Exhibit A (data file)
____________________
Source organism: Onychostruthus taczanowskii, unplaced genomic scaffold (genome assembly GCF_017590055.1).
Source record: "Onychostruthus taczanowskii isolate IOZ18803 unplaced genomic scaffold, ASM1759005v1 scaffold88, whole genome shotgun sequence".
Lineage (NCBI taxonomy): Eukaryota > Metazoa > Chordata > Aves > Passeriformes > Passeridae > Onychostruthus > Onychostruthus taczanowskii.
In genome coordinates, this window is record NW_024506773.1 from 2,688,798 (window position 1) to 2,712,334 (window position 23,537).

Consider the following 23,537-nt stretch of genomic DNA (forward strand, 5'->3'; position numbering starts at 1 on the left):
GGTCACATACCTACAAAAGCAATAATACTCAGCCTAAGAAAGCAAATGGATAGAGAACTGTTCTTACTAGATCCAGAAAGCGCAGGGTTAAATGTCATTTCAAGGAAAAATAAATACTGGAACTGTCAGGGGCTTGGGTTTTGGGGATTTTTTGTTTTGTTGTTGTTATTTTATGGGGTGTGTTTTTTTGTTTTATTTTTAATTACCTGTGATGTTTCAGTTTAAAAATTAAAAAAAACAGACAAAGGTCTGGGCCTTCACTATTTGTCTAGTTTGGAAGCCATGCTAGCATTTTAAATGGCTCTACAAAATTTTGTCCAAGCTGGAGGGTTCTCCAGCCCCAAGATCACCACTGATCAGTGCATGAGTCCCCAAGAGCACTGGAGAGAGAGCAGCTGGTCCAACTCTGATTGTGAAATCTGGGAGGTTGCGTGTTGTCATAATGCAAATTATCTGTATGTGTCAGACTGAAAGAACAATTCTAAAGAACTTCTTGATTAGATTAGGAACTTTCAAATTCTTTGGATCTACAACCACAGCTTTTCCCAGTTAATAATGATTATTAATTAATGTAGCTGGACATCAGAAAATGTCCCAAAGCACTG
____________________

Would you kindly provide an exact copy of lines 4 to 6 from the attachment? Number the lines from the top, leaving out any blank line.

In genome coordinates, this window is record NW_024506773.1 from 2,688,798 (window position 1) to 2,712,334 (window position 23,537).

Consider the following 23,537-nt stretch of genomic DNA (forward strand, 5'->3'; position numbering starts at 1 on the left):
GGTCACATACCTACAAAAGCAATAATACTCAGCCTAAGAAAGCAAATGGATAGAGAACTGTTCTTACTAGATCCAGAAAGCGCAGGGTTAAATGTCATTTCAAGGAAAAATAAATACTGGAACTGTCAGGGGCTTGGGTTTTGGGGATTTTTTGTTTTGTTGTTGTTATTTTATGGGGTGTGTTTTTTTGTTTTATTTTTAATTACCTGTGATGTTTCAGTTTAAAAATTAAAAAAAACAGACAAAGGTCTGGGCCTTCACTATTTGTCTAGTTTGGAAGCCATGCTAGCATTTTAAATGGCTCTACAAAATTTTGTCCAAGCTGGAGGGTTCTCCAGCCCCAAGATCACCACTGATCAGTGCATGAGTCCCCAAGAGCACTGGAGAGAGAGCAGCTGGTCCAACTCTGATTGTGAAATCTGGGAGGTTGCGTGTTGTCATAATGCAAATTATCTGTATGTGTCAGACTGAAAGAACAATTCTAAAGAACTTCTTGATTAGATTAGGAACTTTCAAATTCTTTGGATCTACAACCACAGCTTTTCCCAGTTAATAATGATTATTAATTAATGTAGCTGGACATCAGAAAATGTCCCAAAGCACTG